Sunday, November 19, 2017

Building Language is Child’s Play

I’ve written before on the importance of using play for building children’s language.  Carol Westby has written a lot about the oral-literacy continuum, and the importance of children building scripts and schemas in play.  
Toys that target language skills and motor skills, and build engagement are important for developing both cognitive and language skills.  Westby (1980) wrote about the development of representational thought in children 18 months to 5-7 years.  While symbolic skills alone weren’t felt to be sufficient for language development, they were considered essential prerequisites for developing communication skills.
Westby developed a Symbolic Play Scale, based on research with “severely and trainable retarded children” and typically developing children; using 5 groups of toys.  These included infant toys (pull and wind-up toys, busy boxes, etc), a household play area (with dolls and play-sized versions of household appliances and furnishings), a store area with relevant toys, a creative play area (with sandbox, trucks, puppets, and similar toys), and a gross motor area (with slide, riding toys, bowling set, etc).
Interpreting a child’s performance on a symbolic play assessment helped to drive goals for communication functions, semantic concepts, and syntactic structures. A cognitively based approach to language acquisition implied that language intervention only assisted a child in expressing what was already understood (Leonard, 1978).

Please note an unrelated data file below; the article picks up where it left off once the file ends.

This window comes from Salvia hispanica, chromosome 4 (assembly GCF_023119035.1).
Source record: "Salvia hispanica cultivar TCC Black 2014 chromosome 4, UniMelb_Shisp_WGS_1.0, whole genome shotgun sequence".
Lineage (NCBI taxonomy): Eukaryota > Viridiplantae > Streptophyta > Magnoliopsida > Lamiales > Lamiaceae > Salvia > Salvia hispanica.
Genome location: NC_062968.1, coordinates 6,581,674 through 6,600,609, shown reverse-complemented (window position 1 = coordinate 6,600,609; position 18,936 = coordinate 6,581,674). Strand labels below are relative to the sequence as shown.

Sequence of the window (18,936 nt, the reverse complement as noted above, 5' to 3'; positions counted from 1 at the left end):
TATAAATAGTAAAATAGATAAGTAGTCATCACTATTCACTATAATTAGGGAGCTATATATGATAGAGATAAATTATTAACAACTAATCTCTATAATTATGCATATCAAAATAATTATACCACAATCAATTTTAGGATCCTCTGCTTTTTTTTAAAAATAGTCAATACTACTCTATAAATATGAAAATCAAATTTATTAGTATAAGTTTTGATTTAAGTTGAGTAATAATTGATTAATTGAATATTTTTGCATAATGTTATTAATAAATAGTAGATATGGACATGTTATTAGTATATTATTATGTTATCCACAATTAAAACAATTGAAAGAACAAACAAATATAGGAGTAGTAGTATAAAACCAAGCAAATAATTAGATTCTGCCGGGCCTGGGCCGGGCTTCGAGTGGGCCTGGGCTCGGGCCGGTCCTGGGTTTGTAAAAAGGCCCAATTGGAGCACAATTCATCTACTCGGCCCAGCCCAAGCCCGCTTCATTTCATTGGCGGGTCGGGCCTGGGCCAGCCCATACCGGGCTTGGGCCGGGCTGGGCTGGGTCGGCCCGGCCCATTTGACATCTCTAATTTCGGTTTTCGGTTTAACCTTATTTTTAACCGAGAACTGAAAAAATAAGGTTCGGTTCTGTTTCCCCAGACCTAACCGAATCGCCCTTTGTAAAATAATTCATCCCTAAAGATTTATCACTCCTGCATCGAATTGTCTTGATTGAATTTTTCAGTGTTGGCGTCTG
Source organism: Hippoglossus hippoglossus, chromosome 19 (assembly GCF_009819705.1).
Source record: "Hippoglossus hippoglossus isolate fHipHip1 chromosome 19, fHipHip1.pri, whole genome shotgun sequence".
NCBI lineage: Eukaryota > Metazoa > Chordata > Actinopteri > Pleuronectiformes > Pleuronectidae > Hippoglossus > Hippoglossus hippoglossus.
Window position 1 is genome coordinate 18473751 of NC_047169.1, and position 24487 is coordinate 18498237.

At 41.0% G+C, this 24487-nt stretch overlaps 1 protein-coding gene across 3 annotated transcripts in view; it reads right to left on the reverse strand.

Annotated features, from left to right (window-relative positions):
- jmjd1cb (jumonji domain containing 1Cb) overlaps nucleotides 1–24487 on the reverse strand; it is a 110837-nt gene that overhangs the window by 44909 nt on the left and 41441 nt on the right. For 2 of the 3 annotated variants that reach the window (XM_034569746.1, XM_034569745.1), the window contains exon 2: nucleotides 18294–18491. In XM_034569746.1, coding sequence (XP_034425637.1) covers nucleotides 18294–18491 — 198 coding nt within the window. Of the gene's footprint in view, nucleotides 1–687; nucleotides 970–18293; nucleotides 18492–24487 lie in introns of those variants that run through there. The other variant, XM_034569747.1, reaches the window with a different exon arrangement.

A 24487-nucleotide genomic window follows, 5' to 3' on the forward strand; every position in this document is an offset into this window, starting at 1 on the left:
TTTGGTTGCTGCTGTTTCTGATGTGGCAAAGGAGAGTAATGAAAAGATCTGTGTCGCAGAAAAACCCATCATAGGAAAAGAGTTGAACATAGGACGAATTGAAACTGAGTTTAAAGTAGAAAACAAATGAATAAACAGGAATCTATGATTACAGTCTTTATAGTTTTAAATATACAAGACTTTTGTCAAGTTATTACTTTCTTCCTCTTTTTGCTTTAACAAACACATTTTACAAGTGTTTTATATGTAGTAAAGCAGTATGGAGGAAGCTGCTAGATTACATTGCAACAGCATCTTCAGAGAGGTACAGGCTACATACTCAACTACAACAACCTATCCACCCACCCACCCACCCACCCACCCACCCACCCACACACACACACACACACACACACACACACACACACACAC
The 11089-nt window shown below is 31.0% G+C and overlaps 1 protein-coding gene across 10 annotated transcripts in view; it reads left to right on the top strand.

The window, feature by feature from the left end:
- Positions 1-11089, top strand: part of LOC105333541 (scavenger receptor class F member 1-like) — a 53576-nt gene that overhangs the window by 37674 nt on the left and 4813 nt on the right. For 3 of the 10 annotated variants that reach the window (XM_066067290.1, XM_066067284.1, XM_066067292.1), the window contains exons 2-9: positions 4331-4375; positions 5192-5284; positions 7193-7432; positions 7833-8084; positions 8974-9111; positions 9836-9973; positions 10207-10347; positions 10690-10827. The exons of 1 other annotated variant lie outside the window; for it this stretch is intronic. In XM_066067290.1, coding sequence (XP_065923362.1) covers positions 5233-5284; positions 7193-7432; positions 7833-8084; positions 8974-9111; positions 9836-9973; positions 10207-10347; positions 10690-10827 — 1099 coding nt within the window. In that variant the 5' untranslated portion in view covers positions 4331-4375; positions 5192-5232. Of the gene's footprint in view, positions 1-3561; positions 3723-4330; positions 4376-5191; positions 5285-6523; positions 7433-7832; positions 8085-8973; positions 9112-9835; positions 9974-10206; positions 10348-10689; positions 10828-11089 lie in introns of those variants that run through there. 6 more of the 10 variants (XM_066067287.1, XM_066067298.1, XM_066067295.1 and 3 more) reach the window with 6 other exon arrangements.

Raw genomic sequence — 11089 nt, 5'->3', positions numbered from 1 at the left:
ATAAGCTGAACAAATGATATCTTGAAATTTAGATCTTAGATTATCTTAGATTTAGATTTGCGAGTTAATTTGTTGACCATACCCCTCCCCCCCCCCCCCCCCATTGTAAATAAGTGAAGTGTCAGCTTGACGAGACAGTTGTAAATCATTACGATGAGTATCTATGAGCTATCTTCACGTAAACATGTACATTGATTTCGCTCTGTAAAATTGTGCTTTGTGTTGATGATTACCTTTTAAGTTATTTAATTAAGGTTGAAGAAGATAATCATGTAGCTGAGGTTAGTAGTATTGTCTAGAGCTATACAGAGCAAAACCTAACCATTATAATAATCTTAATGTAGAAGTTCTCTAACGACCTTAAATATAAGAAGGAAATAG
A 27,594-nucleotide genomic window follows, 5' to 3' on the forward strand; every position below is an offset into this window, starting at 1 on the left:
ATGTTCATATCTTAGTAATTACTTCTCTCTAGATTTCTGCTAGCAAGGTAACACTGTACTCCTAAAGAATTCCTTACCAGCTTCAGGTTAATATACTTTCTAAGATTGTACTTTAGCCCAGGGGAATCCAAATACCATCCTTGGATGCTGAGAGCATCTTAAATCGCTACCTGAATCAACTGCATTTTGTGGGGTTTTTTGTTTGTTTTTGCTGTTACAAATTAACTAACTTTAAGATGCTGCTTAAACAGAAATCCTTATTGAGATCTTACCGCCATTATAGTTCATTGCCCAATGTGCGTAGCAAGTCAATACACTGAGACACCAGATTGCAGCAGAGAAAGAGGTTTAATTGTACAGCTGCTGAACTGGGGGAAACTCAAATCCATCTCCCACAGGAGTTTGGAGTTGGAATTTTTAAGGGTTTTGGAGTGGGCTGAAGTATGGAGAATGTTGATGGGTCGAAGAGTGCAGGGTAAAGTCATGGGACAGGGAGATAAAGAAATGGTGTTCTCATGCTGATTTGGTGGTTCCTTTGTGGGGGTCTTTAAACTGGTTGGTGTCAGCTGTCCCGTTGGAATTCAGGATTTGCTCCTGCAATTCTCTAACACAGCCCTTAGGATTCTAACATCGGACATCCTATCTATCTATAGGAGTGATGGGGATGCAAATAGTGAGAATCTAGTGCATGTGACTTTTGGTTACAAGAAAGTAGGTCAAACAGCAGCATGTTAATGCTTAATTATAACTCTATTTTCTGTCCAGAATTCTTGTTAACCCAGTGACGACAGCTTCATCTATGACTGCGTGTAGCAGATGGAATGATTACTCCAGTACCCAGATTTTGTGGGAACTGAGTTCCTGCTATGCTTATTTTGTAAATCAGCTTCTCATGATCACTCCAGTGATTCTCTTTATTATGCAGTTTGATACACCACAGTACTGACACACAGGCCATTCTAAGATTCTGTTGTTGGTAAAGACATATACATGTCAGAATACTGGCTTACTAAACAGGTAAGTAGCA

When I was training in graduate school in the 1970’s Westby and Leonard, among others, were the go-to sources for child language development.  And in 2006, Preissler concluded that for children with autism, “Play is an effective modality to teach children the precursors to symbolic thinking and the dynamics of social interaction” 
In 2006, Berk et all also concluded “rich opportunities for make-believe….are among the best ways to ensure that young children acquire the self-regulatory skills essential for succeeding in school, academically and socially.”

More recently, however, research with children with complex communication needs and significant language disorders has shown that there are no prerequisites for communication development.  Rather than waiting for a child to develop specific cognitive and symbolic skills, we now provide more consistent modeling of communication and language skills while playing with children to help build those symbolic skills and interaction skills.